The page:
Cortical plasticity after hand prostheses use: Is the hypothesis of deafferented cortex “invasion” always true?

Liverana Lauretti, Paolo Calabresi, Giuseppe Granata, Gianfranco Valle, Riccardo Di Iorio, Francesco Iodice, Paolo Maria Rossini, G. Valle, F. M. Petrini, I. Strauss, E. D'Anna, F. Iberite, T. Stieglitz, S. Raspopovic, S. Micera, P. M. Rossini

Research output: Contribution to journalArticle


Objective: To study motor cortex plasticity after a period of training with a new prototype of bidirectional hand prosthesis in three left trans-radial amputees, correlating these changes with the modification of Phantom Limb Pain (PLP) in the same period. Methods: Each subject underwent a brain motor mapping with Transcranial Magnetic Stimulation (TMS) and PLP evaluation with questionnaires during a six-month training with a prototype of bidirectional hand prosthesis. Results: The baseline motor maps showed in all three amputees a smaller area of muscles representation of the amputated side compared to the intact limb. After training, there was a partial reversal of the baseline asymmetry. The two subjects affected by PLP experienced a statistically significant reduction of pain. Conclusions: Two apparently opposite findings, the invasion of the “deafferented” cortex by neighbouring areas and the “persistence” of neural structures after amputation, could vary according to different target used for measurement. Our results do not support a correlation between PLP and motor cortical changes. Significance: The selection of the target and of the task is essential for studies investigating motor brain plasticity. This study boosts against a direct and unique role of motor cortical changes on PLP genesis.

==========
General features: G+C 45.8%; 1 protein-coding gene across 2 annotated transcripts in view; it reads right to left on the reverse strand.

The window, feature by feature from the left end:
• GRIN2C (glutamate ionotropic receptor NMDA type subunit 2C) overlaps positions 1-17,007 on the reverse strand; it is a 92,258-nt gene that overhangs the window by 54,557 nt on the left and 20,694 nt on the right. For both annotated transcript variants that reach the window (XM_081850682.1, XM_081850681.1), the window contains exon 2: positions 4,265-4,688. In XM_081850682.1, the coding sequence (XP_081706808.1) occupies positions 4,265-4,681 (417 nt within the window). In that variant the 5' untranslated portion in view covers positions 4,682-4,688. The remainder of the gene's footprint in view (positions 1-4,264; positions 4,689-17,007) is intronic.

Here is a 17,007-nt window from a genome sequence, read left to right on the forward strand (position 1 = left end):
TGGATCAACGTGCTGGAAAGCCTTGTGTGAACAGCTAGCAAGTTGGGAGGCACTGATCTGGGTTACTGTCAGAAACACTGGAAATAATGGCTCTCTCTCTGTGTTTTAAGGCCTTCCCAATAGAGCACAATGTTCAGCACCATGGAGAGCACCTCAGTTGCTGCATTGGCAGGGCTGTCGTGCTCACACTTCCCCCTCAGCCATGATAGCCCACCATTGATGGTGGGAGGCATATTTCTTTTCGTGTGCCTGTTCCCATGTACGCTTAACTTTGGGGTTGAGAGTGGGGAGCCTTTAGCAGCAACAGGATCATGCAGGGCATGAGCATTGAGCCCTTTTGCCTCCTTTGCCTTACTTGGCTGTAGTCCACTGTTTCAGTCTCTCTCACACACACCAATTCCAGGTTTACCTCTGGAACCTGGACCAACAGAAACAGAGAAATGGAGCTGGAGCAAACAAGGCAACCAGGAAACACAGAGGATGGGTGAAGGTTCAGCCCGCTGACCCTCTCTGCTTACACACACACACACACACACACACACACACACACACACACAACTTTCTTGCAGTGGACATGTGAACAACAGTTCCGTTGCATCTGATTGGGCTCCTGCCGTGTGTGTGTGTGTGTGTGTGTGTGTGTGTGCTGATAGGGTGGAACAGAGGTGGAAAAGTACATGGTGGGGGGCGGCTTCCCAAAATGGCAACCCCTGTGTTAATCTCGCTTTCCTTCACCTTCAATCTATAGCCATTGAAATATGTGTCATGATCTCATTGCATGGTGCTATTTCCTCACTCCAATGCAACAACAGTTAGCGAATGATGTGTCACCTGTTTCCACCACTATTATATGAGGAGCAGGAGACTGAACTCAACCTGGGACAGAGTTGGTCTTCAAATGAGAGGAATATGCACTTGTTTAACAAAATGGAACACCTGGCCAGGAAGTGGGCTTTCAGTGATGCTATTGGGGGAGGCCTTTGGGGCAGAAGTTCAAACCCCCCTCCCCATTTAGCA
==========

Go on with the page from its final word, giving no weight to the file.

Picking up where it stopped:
Original languageEnglish
Pages (from-to)2341-2348
Number of pages8
JournalClinical Neurophysiology
Publication statusPublished - 2020


  • Bidirectional hand prosthesis
  • Brain plasticity
  • Robotic hand
  • Motor map
  • Phantom limb pain
  • Hand amputation


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